Wednesday, October 19, 2011

Communicating science to the unscientific public

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One of the bigger issues with communicating science to the general public is how educators continue to overestimate the hoi polloi’s grasp of scientific vernacular; ie. they ignore or forget the fact that laypeople hear one thing but understand another, simply because the scientific meaning to those terms is foreign or unknown to them. We see it all the time, with perhaps the most notorious example being those who claim that “Evolution is just a theory!” (as if that were a dismissal of anything other than their own credibility on the matter).

To demonstrate just how prevalent this problem is, here’s a useful, if somewhat discomforting, chart:

Terms that have different meanings for scientists and the public
From Physics Today (October 2011), ‘Communicating the Science of Climate Change’ by Richard C.J. Somerville and Susan Joy Hassol
My transcript: (click the [+/-] to expand/collapse →) []
Terms that have a different meanings for scientists and the public
Scientific term Public meaning Better choice
enhance improve intensify, increase
aerosol spray can tiny atmospheric particle
positive trend good trend upward trend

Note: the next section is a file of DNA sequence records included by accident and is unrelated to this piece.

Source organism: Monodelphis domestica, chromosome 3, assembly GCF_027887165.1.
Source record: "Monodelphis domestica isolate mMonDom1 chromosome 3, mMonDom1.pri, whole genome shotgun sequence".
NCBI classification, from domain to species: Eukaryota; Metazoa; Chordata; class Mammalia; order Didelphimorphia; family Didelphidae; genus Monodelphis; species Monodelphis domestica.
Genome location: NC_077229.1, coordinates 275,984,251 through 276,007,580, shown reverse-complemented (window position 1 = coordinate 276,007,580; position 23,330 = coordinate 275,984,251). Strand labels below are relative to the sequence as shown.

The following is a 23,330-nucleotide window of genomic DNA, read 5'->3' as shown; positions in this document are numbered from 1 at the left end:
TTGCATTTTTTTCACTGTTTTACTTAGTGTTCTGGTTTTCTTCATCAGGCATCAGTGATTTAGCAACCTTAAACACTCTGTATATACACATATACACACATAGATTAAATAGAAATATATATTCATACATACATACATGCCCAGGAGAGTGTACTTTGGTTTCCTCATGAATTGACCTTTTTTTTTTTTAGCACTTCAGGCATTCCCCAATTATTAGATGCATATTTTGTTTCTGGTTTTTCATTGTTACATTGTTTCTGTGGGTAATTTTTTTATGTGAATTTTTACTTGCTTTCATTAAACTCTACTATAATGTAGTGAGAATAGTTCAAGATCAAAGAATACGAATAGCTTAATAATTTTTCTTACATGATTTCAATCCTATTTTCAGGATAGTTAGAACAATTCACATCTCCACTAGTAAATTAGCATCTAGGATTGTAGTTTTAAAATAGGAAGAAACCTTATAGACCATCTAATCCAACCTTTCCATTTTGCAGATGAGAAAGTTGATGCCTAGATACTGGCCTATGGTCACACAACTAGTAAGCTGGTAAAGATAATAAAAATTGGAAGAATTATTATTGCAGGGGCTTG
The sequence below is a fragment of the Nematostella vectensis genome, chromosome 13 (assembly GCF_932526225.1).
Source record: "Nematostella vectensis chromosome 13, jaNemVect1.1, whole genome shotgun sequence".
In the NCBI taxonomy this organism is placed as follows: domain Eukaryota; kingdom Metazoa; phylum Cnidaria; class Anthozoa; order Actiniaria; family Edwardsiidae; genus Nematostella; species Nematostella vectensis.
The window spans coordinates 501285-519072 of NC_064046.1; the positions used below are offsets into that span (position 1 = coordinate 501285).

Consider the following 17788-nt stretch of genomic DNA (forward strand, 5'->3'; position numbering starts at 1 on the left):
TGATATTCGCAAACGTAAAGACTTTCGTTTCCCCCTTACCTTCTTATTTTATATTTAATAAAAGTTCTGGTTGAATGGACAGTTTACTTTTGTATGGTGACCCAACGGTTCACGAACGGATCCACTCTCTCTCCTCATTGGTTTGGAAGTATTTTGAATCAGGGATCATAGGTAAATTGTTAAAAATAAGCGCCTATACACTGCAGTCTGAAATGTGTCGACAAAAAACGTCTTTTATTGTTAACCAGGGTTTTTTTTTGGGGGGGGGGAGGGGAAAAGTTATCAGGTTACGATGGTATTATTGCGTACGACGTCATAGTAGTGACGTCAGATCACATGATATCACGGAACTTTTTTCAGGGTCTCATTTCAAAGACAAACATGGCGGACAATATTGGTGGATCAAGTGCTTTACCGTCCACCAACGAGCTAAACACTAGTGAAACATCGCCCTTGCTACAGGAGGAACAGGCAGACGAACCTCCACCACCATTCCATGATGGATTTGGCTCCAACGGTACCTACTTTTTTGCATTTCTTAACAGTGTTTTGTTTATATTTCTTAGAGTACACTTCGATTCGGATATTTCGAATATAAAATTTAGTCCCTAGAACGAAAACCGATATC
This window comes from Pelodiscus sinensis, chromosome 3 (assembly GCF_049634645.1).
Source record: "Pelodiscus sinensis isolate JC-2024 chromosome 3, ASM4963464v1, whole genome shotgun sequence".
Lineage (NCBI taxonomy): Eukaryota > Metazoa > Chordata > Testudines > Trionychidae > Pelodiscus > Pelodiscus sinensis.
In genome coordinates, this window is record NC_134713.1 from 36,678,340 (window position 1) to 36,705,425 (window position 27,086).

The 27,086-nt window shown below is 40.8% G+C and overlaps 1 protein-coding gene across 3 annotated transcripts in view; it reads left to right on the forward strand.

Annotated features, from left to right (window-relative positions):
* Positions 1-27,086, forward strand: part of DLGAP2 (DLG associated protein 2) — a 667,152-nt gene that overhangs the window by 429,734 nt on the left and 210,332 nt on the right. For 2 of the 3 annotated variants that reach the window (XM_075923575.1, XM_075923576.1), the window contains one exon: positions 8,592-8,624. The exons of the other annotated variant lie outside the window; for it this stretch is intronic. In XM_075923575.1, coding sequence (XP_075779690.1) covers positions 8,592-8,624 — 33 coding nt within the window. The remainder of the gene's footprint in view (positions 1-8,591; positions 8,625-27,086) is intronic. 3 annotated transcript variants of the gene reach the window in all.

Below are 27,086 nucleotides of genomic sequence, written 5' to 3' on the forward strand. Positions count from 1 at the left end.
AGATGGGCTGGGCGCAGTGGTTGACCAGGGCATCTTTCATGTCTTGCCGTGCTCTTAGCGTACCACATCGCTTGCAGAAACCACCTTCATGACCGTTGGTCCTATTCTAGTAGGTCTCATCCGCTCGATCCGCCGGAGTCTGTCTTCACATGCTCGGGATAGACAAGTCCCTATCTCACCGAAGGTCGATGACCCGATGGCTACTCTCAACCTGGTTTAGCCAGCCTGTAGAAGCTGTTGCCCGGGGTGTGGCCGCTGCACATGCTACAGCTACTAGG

positive feedback good response, praise vicious cycle, self-reinforcing cycle
theory hunch, speculation scientific understanding
uncertainty ignorance range
error mistake, wrong, incorrect difference from exact true number
bias distortion, political motive offset from an observation
sign indication, astrological sign plus or minus sign
values ethics, monetary value numbers, quantity
manipulation illicit tampering scientific data processing
scheme devious plot systematic plan
anomaly abnormal occurrence change from long-term average

Phil Plait has more. It’s really crucial for the experts to understand that most people don’t share their expertise and simply won’t understand what they mean to say unless they speak a language that John and Jane Doe can actually understand, even if this means simplification to the extreme at times. That’s the price of communication.